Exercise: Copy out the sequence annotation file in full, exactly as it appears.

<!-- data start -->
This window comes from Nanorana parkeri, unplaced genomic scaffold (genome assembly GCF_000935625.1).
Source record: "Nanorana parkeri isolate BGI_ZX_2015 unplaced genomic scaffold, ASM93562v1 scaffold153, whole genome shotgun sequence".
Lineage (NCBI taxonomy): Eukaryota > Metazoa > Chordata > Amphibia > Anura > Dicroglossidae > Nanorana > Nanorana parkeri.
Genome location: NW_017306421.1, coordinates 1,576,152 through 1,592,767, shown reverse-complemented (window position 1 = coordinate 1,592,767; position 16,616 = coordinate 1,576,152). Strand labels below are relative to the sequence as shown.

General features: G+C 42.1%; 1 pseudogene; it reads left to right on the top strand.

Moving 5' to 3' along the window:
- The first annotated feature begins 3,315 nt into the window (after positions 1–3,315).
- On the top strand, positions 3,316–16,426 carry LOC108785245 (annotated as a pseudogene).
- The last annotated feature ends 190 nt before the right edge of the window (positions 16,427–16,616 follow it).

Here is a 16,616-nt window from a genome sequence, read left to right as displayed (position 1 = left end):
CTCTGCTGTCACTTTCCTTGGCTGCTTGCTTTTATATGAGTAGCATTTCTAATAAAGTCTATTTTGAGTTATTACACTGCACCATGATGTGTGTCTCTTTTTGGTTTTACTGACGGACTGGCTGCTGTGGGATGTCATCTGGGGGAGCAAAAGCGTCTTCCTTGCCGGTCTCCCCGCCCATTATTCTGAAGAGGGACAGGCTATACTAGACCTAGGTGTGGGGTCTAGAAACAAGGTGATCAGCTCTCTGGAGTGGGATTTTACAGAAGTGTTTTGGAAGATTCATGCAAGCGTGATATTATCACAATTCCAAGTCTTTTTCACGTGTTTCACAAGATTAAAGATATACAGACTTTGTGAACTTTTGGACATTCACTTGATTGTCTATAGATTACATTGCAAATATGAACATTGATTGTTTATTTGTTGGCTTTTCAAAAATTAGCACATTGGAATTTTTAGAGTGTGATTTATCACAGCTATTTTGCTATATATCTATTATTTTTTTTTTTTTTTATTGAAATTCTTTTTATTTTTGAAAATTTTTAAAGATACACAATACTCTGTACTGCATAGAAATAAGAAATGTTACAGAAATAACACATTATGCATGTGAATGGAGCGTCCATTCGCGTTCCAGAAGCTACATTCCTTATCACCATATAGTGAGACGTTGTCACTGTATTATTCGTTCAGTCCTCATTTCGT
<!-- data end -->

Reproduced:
This window comes from Nanorana parkeri, unplaced genomic scaffold (genome assembly GCF_000935625.1).
Source record: "Nanorana parkeri isolate BGI_ZX_2015 unplaced genomic scaffold, ASM93562v1 scaffold153, whole genome shotgun sequence".
Lineage (NCBI taxonomy): Eukaryota > Metazoa > Chordata > Amphibia > Anura > Dicroglossidae > Nanorana > Nanorana parkeri.
Genome location: NW_017306421.1, coordinates 1,576,152 through 1,592,767, shown reverse-complemented (window position 1 = coordinate 1,592,767; position 16,616 = coordinate 1,576,152). Strand labels below are relative to the sequence as shown.

General features: G+C 42.1%; 1 pseudogene; it reads left to right on the top strand.

Moving 5' to 3' along the window:
- The first annotated feature begins 3,315 nt into the window (after positions 1–3,315).
- On the top strand, positions 3,316–16,426 carry LOC108785245 (annotated as a pseudogene).
- The last annotated feature ends 190 nt before the right edge of the window (positions 16,427–16,616 follow it).

Here is a 16,616-nt window from a genome sequence, read left to right as displayed (position 1 = left end):
CTCTGCTGTCACTTTCCTTGGCTGCTTGCTTTTATATGAGTAGCATTTCTAATAAAGTCTATTTTGAGTTATTACACTGCACCATGATGTGTGTCTCTTTTTGGTTTTACTGACGGACTGGCTGCTGTGGGATGTCATCTGGGGGAGCAAAAGCGTCTTCCTTGCCGGTCTCCCCGCCCATTATTCTGAAGAGGGACAGGCTATACTAGACCTAGGTGTGGGGTCTAGAAACAAGGTGATCAGCTCTCTGGAGTGGGATTTTACAGAAGTGTTTTGGAAGATTCATGCAAGCGTGATATTATCACAATTCCAAGTCTTTTTCACGTGTTTCACAAGATTAAAGATATACAGACTTTGTGAACTTTTGGACATTCACTTGATTGTCTATAGATTACATTGCAAATATGAACATTGATTGTTTATTTGTTGGCTTTTCAAAAATTAGCACATTGGAATTTTTAGAGTGTGATTTATCACAGCTATTTTGCTATATATCTATTATTTTTTTTTTTTTTTATTGAAATTCTTTTTATTTTTGAAAATTTTTAAAGATACACAATACTCTGTACTGCATAGAAATAAGAAATGTTACAGAAATAACACATTATGCATGTGAATGGAGCGTCCATTCGCGTTCCAGAAGCTACATTCCTTATCACCATATAGTGAGACGTTGTCACTGTATTATTCGTTCAGTCCTCATTTCGT